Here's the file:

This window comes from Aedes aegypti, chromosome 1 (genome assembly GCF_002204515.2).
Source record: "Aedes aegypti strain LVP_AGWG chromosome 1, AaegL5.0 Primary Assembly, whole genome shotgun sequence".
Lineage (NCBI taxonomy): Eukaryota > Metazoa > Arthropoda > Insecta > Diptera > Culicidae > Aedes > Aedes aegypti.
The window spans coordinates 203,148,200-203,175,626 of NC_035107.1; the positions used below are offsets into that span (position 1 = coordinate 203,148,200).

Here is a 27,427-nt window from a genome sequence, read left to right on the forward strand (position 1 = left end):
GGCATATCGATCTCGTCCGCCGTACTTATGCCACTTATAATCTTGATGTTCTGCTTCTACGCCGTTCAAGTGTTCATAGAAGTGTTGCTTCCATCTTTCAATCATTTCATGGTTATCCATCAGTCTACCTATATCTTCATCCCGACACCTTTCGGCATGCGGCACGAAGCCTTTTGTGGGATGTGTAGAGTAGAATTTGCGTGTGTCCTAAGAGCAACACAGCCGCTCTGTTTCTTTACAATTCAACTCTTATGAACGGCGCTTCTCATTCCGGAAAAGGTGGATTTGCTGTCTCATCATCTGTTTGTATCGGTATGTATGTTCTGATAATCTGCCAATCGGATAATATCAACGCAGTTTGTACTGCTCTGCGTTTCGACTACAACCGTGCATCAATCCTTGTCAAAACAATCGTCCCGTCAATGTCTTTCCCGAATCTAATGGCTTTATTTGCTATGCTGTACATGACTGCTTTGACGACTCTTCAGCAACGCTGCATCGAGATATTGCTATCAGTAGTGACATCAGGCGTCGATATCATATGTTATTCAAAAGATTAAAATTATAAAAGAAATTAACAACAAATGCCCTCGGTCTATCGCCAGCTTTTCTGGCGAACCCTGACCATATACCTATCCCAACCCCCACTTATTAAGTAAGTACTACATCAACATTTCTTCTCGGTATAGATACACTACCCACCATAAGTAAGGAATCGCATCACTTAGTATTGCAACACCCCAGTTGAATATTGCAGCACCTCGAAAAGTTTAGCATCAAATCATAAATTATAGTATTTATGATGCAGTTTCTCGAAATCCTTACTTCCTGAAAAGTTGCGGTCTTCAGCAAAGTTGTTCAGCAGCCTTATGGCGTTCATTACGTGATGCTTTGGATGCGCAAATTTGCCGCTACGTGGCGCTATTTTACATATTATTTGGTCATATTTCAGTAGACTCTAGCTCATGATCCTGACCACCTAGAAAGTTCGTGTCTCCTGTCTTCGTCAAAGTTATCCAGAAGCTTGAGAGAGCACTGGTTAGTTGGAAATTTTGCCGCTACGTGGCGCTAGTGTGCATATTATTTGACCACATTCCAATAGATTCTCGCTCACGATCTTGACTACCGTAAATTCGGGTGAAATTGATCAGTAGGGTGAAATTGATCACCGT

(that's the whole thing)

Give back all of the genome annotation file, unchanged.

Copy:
This window comes from Aedes aegypti, chromosome 1 (genome assembly GCF_002204515.2).
Source record: "Aedes aegypti strain LVP_AGWG chromosome 1, AaegL5.0 Primary Assembly, whole genome shotgun sequence".
Lineage (NCBI taxonomy): Eukaryota > Metazoa > Arthropoda > Insecta > Diptera > Culicidae > Aedes > Aedes aegypti.
The window spans coordinates 203,148,200-203,175,626 of NC_035107.1; the positions used below are offsets into that span (position 1 = coordinate 203,148,200).

Here is a 27,427-nt window from a genome sequence, read left to right on the forward strand (position 1 = left end):
GGCATATCGATCTCGTCCGCCGTACTTATGCCACTTATAATCTTGATGTTCTGCTTCTACGCCGTTCAAGTGTTCATAGAAGTGTTGCTTCCATCTTTCAATCATTTCATGGTTATCCATCAGTCTACCTATATCTTCATCCCGACACCTTTCGGCATGCGGCACGAAGCCTTTTGTGGGATGTGTAGAGTAGAATTTGCGTGTGTCCTAAGAGCAACACAGCCGCTCTGTTTCTTTACAATTCAACTCTTATGAACGGCGCTTCTCATTCCGGAAAAGGTGGATTTGCTGTCTCATCATCTGTTTGTATCGGTATGTATGTTCTGATAATCTGCCAATCGGATAATATCAACGCAGTTTGTACTGCTCTGCGTTTCGACTACAACCGTGCATCAATCCTTGTCAAAACAATCGTCCCGTCAATGTCTTTCCCGAATCTAATGGCTTTATTTGCTATGCTGTACATGACTGCTTTGACGACTCTTCAGCAACGCTGCATCGAGATATTGCTATCAGTAGTGACATCAGGCGTCGATATCATATGTTATTCAAAAGATTAAAATTATAAAAGAAATTAACAACAAATGCCCTCGGTCTATCGCCAGCTTTTCTGGCGAACCCTGACCATATACCTATCCCAACCCCCACTTATTAAGTAAGTACTACATCAACATTTCTTCTCGGTATAGATACACTACCCACCATAAGTAAGGAATCGCATCACTTAGTATTGCAACACCCCAGTTGAATATTGCAGCACCTCGAAAAGTTTAGCATCAAATCATAAATTATAGTATTTATGATGCAGTTTCTCGAAATCCTTACTTCCTGAAAAGTTGCGGTCTTCAGCAAAGTTGTTCAGCAGCCTTATGGCGTTCATTACGTGATGCTTTGGATGCGCAAATTTGCCGCTACGTGGCGCTATTTTACATATTATTTGGTCATATTTCAGTAGACTCTAGCTCATGATCCTGACCACCTAGAAAGTTCGTGTCTCCTGTCTTCGTCAAAGTTATCCAGAAGCTTGAGAGAGCACTGGTTAGTTGGAAATTTTGCCGCTACGTGGCGCTAGTGTGCATATTATTTGACCACATTCCAATAGATTCTCGCTCACGATCTTGACTACCGTAAATTCGGGTGAAATTGATCAGTAGGGTGAAATTGATCACCGT